A man is legally presumed to be the father of a child if he and the mother of the child are married to each other and the child is born during the marriage or within 300 days of divorce or if, for the first 2 years of the child's life, the father resided in the same household with the child and openly held out the child as his own. 

This scenario occurs frequently, especially in cases where spouses have been separated for months or years but have not filed for divorce or have filed for divorce but the case has not moved forward. In these situations, there are special time limits for the husband, the "presumed" father, to take legal action, or he will forever be legally determined to be the father and obligated to financially support a child that was not planned by him and that is not biologically his.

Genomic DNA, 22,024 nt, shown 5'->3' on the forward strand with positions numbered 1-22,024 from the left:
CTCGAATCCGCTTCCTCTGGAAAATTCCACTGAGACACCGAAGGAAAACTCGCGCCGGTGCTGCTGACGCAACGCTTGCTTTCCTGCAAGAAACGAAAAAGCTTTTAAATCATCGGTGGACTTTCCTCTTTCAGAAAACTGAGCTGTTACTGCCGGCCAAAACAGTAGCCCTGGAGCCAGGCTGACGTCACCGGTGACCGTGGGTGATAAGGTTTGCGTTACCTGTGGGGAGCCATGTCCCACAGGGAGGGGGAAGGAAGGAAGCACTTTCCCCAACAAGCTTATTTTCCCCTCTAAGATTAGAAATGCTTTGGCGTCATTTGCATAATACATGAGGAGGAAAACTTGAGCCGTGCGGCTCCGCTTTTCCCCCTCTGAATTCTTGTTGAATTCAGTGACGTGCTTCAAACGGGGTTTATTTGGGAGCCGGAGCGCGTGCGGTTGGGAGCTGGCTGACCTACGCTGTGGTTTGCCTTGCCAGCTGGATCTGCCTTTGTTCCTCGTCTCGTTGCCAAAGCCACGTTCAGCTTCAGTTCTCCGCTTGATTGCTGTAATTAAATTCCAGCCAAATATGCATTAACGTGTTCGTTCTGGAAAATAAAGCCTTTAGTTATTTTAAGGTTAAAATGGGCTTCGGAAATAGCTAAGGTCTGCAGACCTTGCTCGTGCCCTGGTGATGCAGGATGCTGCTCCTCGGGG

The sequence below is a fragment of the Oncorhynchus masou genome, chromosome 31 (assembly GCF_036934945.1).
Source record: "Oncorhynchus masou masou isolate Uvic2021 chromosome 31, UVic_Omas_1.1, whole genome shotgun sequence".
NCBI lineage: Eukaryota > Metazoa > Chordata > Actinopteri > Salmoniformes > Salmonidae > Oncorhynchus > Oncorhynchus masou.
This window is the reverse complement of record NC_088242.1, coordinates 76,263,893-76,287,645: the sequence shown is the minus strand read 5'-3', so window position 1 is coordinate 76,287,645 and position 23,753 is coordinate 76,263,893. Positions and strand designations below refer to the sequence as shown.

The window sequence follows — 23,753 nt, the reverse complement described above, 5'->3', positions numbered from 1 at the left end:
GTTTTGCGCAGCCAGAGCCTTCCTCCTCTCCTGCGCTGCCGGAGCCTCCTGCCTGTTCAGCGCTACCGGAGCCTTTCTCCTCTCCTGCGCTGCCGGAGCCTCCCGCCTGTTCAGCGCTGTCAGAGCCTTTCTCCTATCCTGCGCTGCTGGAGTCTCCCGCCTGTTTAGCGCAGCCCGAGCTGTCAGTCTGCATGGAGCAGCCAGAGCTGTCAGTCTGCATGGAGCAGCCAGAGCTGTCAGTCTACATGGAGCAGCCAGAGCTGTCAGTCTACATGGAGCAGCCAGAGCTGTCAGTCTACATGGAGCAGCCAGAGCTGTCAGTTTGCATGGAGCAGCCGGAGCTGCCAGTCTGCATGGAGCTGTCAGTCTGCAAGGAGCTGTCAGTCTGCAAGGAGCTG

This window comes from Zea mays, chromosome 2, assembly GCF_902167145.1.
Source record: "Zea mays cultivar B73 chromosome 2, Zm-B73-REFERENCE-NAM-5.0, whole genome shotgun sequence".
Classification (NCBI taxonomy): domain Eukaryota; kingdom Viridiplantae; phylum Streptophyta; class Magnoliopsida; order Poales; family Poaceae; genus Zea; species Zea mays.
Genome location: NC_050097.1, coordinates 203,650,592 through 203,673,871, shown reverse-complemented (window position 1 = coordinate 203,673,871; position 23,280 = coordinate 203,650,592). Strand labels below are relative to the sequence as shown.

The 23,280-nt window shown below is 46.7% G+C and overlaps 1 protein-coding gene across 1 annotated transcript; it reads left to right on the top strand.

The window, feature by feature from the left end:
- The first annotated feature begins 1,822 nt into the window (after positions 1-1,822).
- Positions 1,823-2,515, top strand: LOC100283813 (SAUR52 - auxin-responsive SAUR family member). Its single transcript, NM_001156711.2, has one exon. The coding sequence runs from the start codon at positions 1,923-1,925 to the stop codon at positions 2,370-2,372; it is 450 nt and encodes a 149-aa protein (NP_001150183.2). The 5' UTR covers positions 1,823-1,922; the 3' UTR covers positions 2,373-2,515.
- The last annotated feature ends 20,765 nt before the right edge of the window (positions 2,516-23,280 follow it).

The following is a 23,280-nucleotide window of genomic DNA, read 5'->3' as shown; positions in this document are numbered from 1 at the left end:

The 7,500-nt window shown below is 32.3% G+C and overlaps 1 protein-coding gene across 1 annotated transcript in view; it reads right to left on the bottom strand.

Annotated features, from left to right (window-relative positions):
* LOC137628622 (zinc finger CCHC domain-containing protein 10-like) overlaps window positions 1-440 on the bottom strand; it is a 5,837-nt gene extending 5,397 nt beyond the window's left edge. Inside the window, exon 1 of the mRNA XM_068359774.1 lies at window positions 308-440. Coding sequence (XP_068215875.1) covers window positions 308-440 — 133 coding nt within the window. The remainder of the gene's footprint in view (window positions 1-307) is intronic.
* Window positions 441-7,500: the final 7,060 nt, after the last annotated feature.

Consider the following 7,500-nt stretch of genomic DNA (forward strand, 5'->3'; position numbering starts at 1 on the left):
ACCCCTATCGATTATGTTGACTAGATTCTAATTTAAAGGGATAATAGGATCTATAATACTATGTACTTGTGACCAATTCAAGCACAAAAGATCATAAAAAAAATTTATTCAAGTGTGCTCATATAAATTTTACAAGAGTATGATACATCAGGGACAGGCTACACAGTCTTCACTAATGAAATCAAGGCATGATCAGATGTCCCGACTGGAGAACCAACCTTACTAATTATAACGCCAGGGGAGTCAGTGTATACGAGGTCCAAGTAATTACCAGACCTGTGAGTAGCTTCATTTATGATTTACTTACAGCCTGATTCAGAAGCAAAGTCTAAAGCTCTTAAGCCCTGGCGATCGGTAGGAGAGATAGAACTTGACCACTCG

Attorney Amy Page spent more than a decade working at Oklahoma DHS, Child Support Services. She wrote the statutes and state policy related to child support and paternity cases, including the law for situations like this. Amy's work on child support and paternity laws has been relied on by the Oklahoma Supreme Court and by judges and attorneys across the state. These situations can be complicated to sort out. If you are involved in a situation like this, you need experienced counsel immediately. If you wish to reach Amy Page about a complex custody, parentage or child support situation, please use the contact form on this page.